Peace and love my friends!




reflections of a solo female traveler

“It seemed an advantage to be traveling alone. Our responses to the world are crucially moulded by whom we are with, we temper our curiosity to fit in with the expectations of others…Being closely observed by a companion can inhibit us from observing others; we become taken up with adjusting ourselves to the companion’s questions and remarks, we have to make ourselves seem more normal than is good for our curiosity.” – Alain de Botton, The Art of Travel

Cliffs of Moher, Ireland

Months ago, when I was trying to decide where I should travel next and who with, I made a a decision that did not seem that profound to me- I would travel alone this time. In the past, I have traveled internationally with friends, with family, in groups, with a significant other, with my sister (best travel buddy to this day).

But this time I decided I wanted something different. 2016 has been a challenging year for me personally. And I decided I wanted some time alone to just “be.” I wanted time to revel in myself, experience new cultures, meet new people, and simply to do whatever the fuck I wanted.

Anyone who knows me knows I love to travel. And I love people! So when most of my friends and family learned I had decided to go overseas alone, they were a bit horrified. “Why not just go with friends???? You have so many friends!” And I do LOVE travelling with friends and loved ones.

But this trip taught me I also adore travelling by myself.


  • You can literally do WHATEVER THE HELL YOU WANT WHEN YOU WANT. I.E.: I am going to explore this museum; ok, over the museum- i want to shop; ok, i want some ice cream; ok, I want to explore this park and just relax for a moment; ok, i am exhausted and need a break; ok, i want more ice cream; ok, i want to go to the pubs for the third night in a row; and on the way home, i want more ice cream. 🙂 SERIOUSLY- I think everyone should go somewhere- doesn’t have to be international- BY THEMSELVES. It is liberating!
  • You meet people you would not otherwise meet. When you are travelling with others, even if just one other person, you get comfortable and explore the city together- WHICH IS FINE. But travelling alone opens many new doors. I did a free walking tour in Dublin, Ireland and met many other single travelers there. Later that night, we all grabbed drinks. Also, fun fact– on that same walking tour, I met a married couple that was from Sterling Heights, Michigan and their son lived in Depot Town, Ypsilanti!!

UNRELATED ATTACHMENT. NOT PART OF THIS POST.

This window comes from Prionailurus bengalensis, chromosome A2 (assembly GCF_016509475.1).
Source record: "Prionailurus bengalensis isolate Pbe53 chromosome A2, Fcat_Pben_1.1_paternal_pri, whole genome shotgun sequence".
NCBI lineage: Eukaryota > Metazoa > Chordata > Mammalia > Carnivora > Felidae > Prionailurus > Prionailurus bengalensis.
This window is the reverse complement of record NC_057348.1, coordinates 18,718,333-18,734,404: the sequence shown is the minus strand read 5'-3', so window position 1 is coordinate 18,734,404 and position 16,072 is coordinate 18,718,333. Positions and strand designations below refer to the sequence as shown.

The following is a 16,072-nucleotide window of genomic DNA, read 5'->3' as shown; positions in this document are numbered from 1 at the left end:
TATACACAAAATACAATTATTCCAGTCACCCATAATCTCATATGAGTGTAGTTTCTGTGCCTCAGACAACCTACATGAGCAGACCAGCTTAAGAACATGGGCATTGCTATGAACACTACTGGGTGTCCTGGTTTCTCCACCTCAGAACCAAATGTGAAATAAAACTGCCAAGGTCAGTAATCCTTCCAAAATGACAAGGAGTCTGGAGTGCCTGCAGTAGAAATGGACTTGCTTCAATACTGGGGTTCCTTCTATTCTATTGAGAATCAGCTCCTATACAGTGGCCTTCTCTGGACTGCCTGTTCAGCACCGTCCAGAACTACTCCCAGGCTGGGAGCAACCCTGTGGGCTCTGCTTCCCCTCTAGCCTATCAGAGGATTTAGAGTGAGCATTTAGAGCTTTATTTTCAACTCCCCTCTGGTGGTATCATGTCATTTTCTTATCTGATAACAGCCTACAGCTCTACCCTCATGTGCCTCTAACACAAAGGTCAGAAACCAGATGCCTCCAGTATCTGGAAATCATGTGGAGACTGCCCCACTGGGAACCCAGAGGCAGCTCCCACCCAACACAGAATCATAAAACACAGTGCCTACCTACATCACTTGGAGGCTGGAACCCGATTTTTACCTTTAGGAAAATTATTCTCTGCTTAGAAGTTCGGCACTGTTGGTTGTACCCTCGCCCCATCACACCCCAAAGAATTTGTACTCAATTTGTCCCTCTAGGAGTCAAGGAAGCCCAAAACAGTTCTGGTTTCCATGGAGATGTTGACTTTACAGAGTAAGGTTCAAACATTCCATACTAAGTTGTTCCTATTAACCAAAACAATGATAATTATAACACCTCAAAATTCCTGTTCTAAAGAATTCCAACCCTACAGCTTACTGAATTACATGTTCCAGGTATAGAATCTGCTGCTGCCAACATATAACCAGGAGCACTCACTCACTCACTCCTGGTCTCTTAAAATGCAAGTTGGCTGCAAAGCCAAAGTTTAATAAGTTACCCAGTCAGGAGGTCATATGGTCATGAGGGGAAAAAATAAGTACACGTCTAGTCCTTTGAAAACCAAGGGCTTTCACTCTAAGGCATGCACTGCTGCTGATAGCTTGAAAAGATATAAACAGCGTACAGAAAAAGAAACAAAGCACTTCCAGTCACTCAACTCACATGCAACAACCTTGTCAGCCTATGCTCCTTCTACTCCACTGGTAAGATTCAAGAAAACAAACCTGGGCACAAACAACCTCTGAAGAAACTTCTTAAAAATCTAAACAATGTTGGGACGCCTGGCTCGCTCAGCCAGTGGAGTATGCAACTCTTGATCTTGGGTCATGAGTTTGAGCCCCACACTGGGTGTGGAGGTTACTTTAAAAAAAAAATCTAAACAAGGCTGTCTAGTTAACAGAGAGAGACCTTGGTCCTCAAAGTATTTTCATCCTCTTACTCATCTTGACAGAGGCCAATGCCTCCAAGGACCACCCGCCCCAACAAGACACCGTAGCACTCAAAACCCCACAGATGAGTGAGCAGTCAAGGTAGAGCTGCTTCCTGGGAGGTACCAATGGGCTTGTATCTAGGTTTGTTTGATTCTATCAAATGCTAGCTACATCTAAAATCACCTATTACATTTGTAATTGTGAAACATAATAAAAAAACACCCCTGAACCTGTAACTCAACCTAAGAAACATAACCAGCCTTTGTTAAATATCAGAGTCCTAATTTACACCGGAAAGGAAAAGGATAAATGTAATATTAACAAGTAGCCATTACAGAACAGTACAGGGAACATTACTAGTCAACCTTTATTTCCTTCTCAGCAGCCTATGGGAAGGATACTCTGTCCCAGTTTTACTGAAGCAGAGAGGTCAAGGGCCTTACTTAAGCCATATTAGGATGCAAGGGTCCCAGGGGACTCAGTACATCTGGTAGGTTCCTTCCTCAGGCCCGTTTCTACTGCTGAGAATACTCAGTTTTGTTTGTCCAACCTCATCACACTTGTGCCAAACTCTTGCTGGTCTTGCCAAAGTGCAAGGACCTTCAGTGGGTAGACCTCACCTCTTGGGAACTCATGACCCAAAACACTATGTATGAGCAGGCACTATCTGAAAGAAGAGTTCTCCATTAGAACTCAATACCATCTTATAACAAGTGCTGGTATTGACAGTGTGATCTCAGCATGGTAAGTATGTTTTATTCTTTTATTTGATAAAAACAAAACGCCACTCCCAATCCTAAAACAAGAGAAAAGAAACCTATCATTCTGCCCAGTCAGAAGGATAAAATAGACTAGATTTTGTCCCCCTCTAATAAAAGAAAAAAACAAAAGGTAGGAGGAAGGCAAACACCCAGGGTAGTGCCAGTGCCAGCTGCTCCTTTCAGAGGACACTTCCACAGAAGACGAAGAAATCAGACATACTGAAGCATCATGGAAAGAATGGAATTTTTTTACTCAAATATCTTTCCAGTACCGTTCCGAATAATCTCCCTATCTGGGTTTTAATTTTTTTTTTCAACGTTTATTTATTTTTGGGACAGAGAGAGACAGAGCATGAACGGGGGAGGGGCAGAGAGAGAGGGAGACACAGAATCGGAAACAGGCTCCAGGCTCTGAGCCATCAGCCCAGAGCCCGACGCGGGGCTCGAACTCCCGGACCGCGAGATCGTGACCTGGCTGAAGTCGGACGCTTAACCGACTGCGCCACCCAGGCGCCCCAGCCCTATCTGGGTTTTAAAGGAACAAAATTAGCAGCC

• You are forced outside of your comfort zone. It is completely YOUR responsibility to navigate a new city in a new country. You may have to navigate a language barrier, traffic signs you don’t understand (traffic direction!), food you can’t make out, etc. My favorite example of this is trying to find a SIM card in Budapest, Hungary so that I could have data on my phone (all praise Google Maps). I tried to do a little research beforehand about where to find one- and I thought I would be able to purchase one in the airport.But the little store in the terminal at the airport was sold out. So I hopped onto a bus and headed to the city center to figure it out there. I was exhausted at this point- my plane to Budapest left Dublin around 5:50AM and I was at the airport long before. So there I was meandering around Budapest with my massive backpack trying to find a SIM card. I walked into a few stores with no success. And just as I was about to cross the street to try another pocket of the city, I saw an indoor mall. I went up to each floor and looked and looked and finally on the third floor there was a cell phone store! The digital menu for getting a service ticket was all in Hungarian (makes sense obviously), but a very kind bi-lingual staff member helped me. And just as I was about to leave the store, another English speaker walks in looking desperate and simply asks “SIM card??” I chuckled to myself and let him know YES they have them! He had just arrived from Israel–and we bonded over the necessity of Google Maps.
    • (P.S. you may be fine navigating without data if physical maps are your thing. They are not mine-LOL. Also, having data and keeping in touch/Facetiming was my mother’s ONLY request as I went abroad alone).

I have gotten a lot of questions in regards to if I felt safe travelling alone as a woman. My answer- yes. I think every individual, regardless of sex or gender, needs to make smart choices abroad- i.e. keep cash in your suitcase and purse in case of theft, make sure your passport is safe, keep your eyes alert to your surroundings. With that said, I did not let fear keep me from experiencing local culture. I went to the pubs every night I was in Dublin and that was one of my favorite parts! I met a lot of locals and other travelers. And when I was ready to go home, I did because I was alone and could do whatever DA FUQ I WANTED. 🙂

At the end of the day, it is empowering to travel alone. And if you haven’t done so, I encourage you to give it a try. This will most definitely NOT be my last solo trip.